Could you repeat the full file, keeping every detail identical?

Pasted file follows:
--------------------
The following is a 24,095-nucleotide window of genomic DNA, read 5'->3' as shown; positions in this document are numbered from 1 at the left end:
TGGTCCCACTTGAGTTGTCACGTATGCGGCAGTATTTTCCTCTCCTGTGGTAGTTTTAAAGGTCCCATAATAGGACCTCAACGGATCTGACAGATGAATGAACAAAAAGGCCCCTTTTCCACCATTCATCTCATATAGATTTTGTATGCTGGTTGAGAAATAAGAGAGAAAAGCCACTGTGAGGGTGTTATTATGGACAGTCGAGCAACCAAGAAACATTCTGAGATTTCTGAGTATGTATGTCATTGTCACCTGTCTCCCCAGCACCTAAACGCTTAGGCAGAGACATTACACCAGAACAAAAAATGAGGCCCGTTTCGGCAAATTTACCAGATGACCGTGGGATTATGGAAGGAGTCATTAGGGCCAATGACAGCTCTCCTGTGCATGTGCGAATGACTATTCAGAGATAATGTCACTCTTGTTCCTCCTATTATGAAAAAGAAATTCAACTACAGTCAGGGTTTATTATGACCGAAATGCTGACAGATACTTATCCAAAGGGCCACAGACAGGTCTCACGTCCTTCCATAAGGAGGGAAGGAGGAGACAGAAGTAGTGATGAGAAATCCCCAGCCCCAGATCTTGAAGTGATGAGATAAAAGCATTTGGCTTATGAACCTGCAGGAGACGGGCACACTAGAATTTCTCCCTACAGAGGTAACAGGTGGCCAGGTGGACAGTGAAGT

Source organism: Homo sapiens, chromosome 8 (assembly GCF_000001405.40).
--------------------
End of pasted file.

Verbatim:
The following is a 24,095-nucleotide window of genomic DNA, read 5'->3' as shown; positions in this document are numbered from 1 at the left end:
TGGTCCCACTTGAGTTGTCACGTATGCGGCAGTATTTTCCTCTCCTGTGGTAGTTTTAAAGGTCCCATAATAGGACCTCAACGGATCTGACAGATGAATGAACAAAAAGGCCCCTTTTCCACCATTCATCTCATATAGATTTTGTATGCTGGTTGAGAAATAAGAGAGAAAAGCCACTGTGAGGGTGTTATTATGGACAGTCGAGCAACCAAGAAACATTCTGAGATTTCTGAGTATGTATGTCATTGTCACCTGTCTCCCCAGCACCTAAACGCTTAGGCAGAGACATTACACCAGAACAAAAAATGAGGCCCGTTTCGGCAAATTTACCAGATGACCGTGGGATTATGGAAGGAGTCATTAGGGCCAATGACAGCTCTCCTGTGCATGTGCGAATGACTATTCAGAGATAATGTCACTCTTGTTCCTCCTATTATGAAAAAGAAATTCAACTACAGTCAGGGTTTATTATGACCGAAATGCTGACAGATACTTATCCAAAGGGCCACAGACAGGTCTCACGTCCTTCCATAAGGAGGGAAGGAGGAGACAGAAGTAGTGATGAGAAATCCCCAGCCCCAGATCTTGAAGTGATGAGATAAAAGCATTTGGCTTATGAACCTGCAGGAGACGGGCACACTAGAATTTCTCCCTACAGAGGTAACAGGTGGCCAGGTGGACAGTGAAGT

Source organism: Homo sapiens, chromosome 8 (assembly GCF_000001405.40).